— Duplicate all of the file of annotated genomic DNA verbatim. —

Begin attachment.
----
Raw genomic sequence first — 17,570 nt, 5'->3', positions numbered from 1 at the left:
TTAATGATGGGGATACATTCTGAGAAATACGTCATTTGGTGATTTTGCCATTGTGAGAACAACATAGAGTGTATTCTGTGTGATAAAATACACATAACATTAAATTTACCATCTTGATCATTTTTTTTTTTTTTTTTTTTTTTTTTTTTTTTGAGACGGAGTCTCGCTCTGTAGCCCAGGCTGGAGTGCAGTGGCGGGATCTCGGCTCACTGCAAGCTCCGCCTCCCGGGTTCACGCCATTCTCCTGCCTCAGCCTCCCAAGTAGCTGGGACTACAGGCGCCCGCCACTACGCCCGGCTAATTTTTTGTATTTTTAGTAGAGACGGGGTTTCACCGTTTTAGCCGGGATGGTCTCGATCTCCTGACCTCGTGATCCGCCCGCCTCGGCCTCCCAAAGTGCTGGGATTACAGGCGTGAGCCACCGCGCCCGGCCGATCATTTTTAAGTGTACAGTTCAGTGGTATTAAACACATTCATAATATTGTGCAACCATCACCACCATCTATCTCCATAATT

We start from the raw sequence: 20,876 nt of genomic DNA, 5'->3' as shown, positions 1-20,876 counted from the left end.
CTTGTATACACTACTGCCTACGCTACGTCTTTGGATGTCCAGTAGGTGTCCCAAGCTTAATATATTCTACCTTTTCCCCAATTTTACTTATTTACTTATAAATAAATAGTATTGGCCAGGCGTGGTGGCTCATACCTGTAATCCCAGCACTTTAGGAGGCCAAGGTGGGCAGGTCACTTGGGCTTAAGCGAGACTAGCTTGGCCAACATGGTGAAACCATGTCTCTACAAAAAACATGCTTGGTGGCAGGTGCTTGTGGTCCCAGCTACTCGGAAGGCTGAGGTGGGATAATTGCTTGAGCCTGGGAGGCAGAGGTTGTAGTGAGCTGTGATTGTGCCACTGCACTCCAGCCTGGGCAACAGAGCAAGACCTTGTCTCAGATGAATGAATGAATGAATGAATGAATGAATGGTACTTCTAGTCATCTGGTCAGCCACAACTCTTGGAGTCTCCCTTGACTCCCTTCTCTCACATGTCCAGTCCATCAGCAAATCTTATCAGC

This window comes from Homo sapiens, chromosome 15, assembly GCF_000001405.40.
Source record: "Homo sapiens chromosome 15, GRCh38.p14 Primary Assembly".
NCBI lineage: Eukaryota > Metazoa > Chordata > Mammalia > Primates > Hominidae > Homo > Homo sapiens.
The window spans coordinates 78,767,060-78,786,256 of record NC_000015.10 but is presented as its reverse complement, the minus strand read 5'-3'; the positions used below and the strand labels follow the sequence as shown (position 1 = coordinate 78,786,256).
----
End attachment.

Raw genomic sequence first — 17,570 nt, 5'->3', positions numbered from 1 at the left:
TTAATGATGGGGATACATTCTGAGAAATACGTCATTTGGTGATTTTGCCATTGTGAGAACAACATAGAGTGTATTCTGTGTGATAAAATACACATAACATTAAATTTACCATCTTGATCATTTTTTTTTTTTTTTTTTTTTTTTTTTTTTTTGAGACGGAGTCTCGCTCTGTAGCCCAGGCTGGAGTGCAGTGGCGGGATCTCGGCTCACTGCAAGCTCCGCCTCCCGGGTTCACGCCATTCTCCTGCCTCAGCCTCCCAAGTAGCTGGGACTACAGGCGCCCGCCACTACGCCCGGCTAATTTTTTGTATTTTTAGTAGAGACGGGGTTTCACCGTTTTAGCCGGGATGGTCTCGATCTCCTGACCTCGTGATCCGCCCGCCTCGGCCTCCCAAAGTGCTGGGATTACAGGCGTGAGCCACCGCGCCCGGCCGATCATTTTTAAGTGTACAGTTCAGTGGTATTAAACACATTCATAATATTGTGCAACCATCACCACCATCTATCTCCATAATT

We start from the raw sequence: 20,876 nt of genomic DNA, 5'->3' as shown, positions 1-20,876 counted from the left end.
CTTGTATACACTACTGCCTACGCTACGTCTTTGGATGTCCAGTAGGTGTCCCAAGCTTAATATATTCTACCTTTTCCCCAATTTTACTTATTTACTTATAAATAAATAGTATTGGCCAGGCGTGGTGGCTCATACCTGTAATCCCAGCACTTTAGGAGGCCAAGGTGGGCAGGTCACTTGGGCTTAAGCGAGACTAGCTTGGCCAACATGGTGAAACCATGTCTCTACAAAAAACATGCTTGGTGGCAGGTGCTTGTGGTCCCAGCTACTCGGAAGGCTGAGGTGGGATAATTGCTTGAGCCTGGGAGGCAGAGGTTGTAGTGAGCTGTGATTGTGCCACTGCACTCCAGCCTGGGCAACAGAGCAAGACCTTGTCTCAGATGAATGAATGAATGAATGAATGAATGAATGGTACTTCTAGTCATCTGGTCAGCCACAACTCTTGGAGTCTCCCTTGACTCCCTTCTCTCACATGTCCAGTCCATCAGCAAATCTTATCAGC

This window comes from Homo sapiens, chromosome 15, assembly GCF_000001405.40.
Source record: "Homo sapiens chromosome 15, GRCh38.p14 Primary Assembly".
NCBI lineage: Eukaryota > Metazoa > Chordata > Mammalia > Primates > Hominidae > Homo > Homo sapiens.
The window spans coordinates 78,767,060-78,786,256 of record NC_000015.10 but is presented as its reverse complement, the minus strand read 5'-3'; the positions used below and the strand labels follow the sequence as shown (position 1 = coordinate 78,786,256).